by Vince DiPasquale
The most beautiful definition of spirituality is to awaken and discover the message of life. The Higher Power has created each of us and gives us a gift of life. The purpose of life is to discover who you are in conjunction with God’s creation. One of the greatest gifts I received over the years is the gift of the game of baseball. Over the years, the basics of the game have not changed. Unfortunately the god of money has tried to steal the real meaning of the game. Yet, that is the journey of life; the battle between the God of our understanding and the gods of greed and power. Baseball is a gift that teaches us about life. From its early beginning when we needed to play a game just to relax, to the 1920’s when baseball survived a major scandal (Black Sox), by giving us heroes of many faces from the insanity of Ty Cobb to the gentle, humble man, Lou Gehrig. We have seen all types of people and experienced the human condition in this wonderful sport. We have witnessed life. From the sandlots to Little League to semi-pro and professional to the softball games played on the asphalt of South Philadelphia to the green country fields of dreams. From stickball on a city street to high school and college ball. From broom sticks and cracked bats to aluminum bats and Louisville Sluggers, this game touches us all. In the forties during the war and ever since the Depression, baseball goes on. It was our relief from stress and depression. It was our way to take a break from our problems and for a few hours we could relax and live our dreams in a game. From the fifties, we have seen the struggle and the breaking of the racial barring by Jackie Robinson and Larry Doby. Baseball reflects life. From the Negro leagues to the big leagues, we experience life. The sport truly explores the great struggle of life.
From the golden years of baseball to the money years of baseball, the dream of every little child is to put on a big league uniform and play between the chalk lines. Baseball truly is a gift. This dream is possible on any day of the week on baseball fields around the world. In the game, you can be an instant hero and fall flat on your face in the same game. In Field of Dreams, we feel the bond between parent and child. We see Shoeless Joe say that heaven is playing baseball. Lou Gehrig, in a dying tribute said, “I’m the luckiest man on the face of the earth.” We all need heroes and everyone wants to be a hero. Just for a few moments–to make the catch that saves the game; to hit the home run in the bottom of the ninth; or to feel the sting of defeat in “Casey at the Bat.”
I would like to share the story of a spiritual journey, a journey of a child. A little boy, lonely and sad, created his world. He had a dream. In his loneliness, he created the dream through his baseball cards. His heroes became his friends. He played stickball and learned to be creative, like making a baseball out of a golf ball, rubber bands and thick tape. He created a bat from an ax handle. Baseball had already taught him how to deal with life. You see, baseball is like life. It’s played between the lines, there are rules, it’s a game of inches. Even the best hitter only makes it 30% of the time. It’s a game of hustle and skill and, like life, you need to get dirty. Some days things work, some days they don’t. Things always balance out. On any given day, anything can happen. Like it’s not over until it’s over. There’s always a chance. You can make mistakes and still come back. It’s a game that involves patience and endurance. It’s a game that humbles you. You never stop learning.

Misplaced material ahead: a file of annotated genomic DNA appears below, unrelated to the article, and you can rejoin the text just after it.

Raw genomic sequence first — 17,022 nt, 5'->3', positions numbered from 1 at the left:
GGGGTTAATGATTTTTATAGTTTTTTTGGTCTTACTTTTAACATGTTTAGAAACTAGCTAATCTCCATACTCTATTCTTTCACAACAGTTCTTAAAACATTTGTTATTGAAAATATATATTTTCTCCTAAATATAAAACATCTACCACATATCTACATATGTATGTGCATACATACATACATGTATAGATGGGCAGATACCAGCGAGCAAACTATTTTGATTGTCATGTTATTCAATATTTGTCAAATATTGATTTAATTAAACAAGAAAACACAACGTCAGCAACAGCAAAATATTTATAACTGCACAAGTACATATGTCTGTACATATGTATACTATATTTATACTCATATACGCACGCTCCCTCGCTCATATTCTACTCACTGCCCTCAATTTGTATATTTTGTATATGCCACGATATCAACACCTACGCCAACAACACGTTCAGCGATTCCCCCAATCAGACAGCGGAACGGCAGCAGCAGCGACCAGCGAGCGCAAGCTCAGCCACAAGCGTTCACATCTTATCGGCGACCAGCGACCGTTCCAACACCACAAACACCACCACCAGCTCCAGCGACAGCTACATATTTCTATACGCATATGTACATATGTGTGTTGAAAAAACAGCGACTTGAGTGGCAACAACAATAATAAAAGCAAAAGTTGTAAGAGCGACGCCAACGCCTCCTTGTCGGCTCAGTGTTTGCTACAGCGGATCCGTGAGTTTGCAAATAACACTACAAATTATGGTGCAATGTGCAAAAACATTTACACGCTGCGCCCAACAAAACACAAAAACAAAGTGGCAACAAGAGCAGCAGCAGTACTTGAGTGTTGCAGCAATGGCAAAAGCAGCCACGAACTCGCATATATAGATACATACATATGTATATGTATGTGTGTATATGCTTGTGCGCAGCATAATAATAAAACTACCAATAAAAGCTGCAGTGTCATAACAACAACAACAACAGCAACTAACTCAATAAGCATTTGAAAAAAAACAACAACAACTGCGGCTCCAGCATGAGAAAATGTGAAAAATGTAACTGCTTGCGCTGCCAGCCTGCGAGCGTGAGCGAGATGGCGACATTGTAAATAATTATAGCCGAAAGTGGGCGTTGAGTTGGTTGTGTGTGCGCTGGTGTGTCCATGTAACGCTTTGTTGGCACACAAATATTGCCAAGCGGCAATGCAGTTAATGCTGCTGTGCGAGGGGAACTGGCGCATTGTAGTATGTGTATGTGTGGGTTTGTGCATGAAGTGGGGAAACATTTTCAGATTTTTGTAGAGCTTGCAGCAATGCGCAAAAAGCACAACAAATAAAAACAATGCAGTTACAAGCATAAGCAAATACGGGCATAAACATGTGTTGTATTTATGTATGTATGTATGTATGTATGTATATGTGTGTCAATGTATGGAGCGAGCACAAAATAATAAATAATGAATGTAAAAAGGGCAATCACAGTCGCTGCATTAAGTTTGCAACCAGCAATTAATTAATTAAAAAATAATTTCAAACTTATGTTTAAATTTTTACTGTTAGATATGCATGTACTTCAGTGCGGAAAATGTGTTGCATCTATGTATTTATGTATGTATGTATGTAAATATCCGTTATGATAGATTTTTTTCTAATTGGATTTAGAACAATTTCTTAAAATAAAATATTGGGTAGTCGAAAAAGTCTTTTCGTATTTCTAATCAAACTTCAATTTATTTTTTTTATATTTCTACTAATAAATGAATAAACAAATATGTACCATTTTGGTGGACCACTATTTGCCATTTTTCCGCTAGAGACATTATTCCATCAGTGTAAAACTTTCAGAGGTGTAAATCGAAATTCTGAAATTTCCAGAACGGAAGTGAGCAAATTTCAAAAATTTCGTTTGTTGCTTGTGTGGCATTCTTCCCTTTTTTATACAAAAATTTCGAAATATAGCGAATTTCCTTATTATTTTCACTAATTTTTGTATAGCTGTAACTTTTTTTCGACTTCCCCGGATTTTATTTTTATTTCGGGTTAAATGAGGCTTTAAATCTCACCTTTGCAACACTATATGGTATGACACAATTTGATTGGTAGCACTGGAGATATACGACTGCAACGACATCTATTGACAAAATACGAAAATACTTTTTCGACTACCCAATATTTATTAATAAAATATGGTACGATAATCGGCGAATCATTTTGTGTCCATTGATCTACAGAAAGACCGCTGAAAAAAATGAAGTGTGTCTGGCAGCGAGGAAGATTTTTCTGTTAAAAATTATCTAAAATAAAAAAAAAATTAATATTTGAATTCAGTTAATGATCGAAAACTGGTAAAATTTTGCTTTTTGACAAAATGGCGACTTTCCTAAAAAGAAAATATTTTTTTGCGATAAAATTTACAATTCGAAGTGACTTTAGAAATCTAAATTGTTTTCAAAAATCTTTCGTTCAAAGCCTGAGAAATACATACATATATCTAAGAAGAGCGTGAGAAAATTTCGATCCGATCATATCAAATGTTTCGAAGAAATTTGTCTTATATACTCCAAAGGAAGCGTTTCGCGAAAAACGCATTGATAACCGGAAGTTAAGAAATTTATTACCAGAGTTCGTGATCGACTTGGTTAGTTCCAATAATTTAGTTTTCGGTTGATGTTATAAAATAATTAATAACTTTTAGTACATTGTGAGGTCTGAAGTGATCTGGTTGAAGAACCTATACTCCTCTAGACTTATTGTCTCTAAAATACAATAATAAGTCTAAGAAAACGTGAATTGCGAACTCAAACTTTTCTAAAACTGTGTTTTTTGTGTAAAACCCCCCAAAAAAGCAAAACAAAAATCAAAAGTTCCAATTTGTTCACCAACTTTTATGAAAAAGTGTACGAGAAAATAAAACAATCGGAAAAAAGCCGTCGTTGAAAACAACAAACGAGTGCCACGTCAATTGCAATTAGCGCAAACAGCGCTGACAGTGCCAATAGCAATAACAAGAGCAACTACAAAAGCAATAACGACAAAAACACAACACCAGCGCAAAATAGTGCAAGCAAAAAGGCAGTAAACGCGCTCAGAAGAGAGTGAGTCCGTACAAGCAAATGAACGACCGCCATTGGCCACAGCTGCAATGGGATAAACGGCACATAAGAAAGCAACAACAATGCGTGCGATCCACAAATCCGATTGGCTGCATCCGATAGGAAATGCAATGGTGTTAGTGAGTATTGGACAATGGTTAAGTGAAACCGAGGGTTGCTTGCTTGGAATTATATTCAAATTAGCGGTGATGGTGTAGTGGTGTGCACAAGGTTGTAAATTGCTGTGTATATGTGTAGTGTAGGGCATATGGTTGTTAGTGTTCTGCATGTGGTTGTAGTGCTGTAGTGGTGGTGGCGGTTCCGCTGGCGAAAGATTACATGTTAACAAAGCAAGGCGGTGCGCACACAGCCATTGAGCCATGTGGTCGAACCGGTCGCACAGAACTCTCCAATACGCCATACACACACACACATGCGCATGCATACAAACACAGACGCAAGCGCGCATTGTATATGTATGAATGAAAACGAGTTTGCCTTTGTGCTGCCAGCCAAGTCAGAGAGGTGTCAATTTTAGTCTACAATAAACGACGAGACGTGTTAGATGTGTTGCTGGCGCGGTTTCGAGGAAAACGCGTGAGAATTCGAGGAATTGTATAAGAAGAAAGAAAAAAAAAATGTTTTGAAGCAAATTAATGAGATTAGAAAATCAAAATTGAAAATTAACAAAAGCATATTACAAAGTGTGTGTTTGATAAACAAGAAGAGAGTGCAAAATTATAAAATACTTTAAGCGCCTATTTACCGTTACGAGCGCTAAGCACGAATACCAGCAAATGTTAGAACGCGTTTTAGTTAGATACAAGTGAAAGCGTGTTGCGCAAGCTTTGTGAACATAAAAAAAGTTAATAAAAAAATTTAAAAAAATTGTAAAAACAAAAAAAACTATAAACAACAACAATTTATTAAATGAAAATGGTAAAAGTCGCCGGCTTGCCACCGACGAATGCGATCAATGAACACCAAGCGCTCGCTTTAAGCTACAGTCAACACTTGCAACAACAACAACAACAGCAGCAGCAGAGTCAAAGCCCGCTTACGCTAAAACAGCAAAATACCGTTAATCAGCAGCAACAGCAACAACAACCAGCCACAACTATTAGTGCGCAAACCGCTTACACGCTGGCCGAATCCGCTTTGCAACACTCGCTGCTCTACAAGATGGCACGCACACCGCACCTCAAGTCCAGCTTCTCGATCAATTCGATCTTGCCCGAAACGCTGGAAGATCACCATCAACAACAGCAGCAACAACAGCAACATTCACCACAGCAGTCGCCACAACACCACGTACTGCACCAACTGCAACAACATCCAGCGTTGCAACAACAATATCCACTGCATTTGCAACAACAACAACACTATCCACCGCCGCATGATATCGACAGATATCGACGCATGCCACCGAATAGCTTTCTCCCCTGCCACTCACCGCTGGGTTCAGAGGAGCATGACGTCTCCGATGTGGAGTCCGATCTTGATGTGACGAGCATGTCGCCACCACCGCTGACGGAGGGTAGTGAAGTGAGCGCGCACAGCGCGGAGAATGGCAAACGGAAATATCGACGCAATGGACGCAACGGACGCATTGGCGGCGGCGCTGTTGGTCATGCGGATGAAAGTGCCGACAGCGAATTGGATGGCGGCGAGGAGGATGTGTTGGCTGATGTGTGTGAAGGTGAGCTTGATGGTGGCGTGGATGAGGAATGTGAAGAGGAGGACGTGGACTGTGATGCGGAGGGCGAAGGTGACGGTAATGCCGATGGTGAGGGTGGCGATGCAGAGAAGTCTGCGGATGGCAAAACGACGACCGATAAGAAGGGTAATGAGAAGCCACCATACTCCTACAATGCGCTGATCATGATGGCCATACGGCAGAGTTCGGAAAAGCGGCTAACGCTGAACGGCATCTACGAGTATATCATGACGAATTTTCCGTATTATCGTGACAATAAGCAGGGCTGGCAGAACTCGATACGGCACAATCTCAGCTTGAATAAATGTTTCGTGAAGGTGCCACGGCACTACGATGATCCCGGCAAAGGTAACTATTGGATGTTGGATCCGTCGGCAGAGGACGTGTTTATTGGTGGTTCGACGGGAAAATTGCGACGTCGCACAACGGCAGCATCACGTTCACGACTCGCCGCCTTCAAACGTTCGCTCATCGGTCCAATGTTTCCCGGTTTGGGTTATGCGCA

This little boy grew into a man; he didn’t really know himself. In fact, he hated himself for trying too hard. Then one day he found his child; he learned about life on a baseball field. It became his new church with green grass and brown dirt and it was a special place where he could be close to God. Sitting in the dugout and watching the sun come up on Easter Sunday, he could feel God’s presence. In this simple game, he learned about life. He learned how to play and socialize and how to be a little boy again. In life you try hard, you struggle, you succeed and sometimes you fail; it all balances out. In the game like life, there are rules, there are guides that help you through life. Like life, there is a beginning and an end. It is not important whether you win or lose. It’s how you play the game that counts.
Things in life always balance out. This little boy found out that life is a gift. It’s fragile, but it must always be respected and honored. In life, you even get to meet your dream. Your hero is a human being like you. He has hurt, he struggles, and he has pain just like you. We are all heroes and fools at one time or another.
Baseball is like life. You cry, scream, yell, get frustrated, and sometimes you celebrate. When you wake up in the morning and God yells, “Play Ball!”, give it your best shot, learn what you can, and don’t forget to enjoy it. Life, like baseball, is a great teacher.
Life is a spiritual journey. You play it one day at a time. Each day brings you a new experience. If you truly believe you’ll be led, the Higher Power, like the baseball Gods, is in charge. We are simply servants open to be led. Enjoy each day. Give it your best. Remember, you are a gift created by God. As Yogi says, “It ain’t over ‘till it’s over.” “Let’s play two!”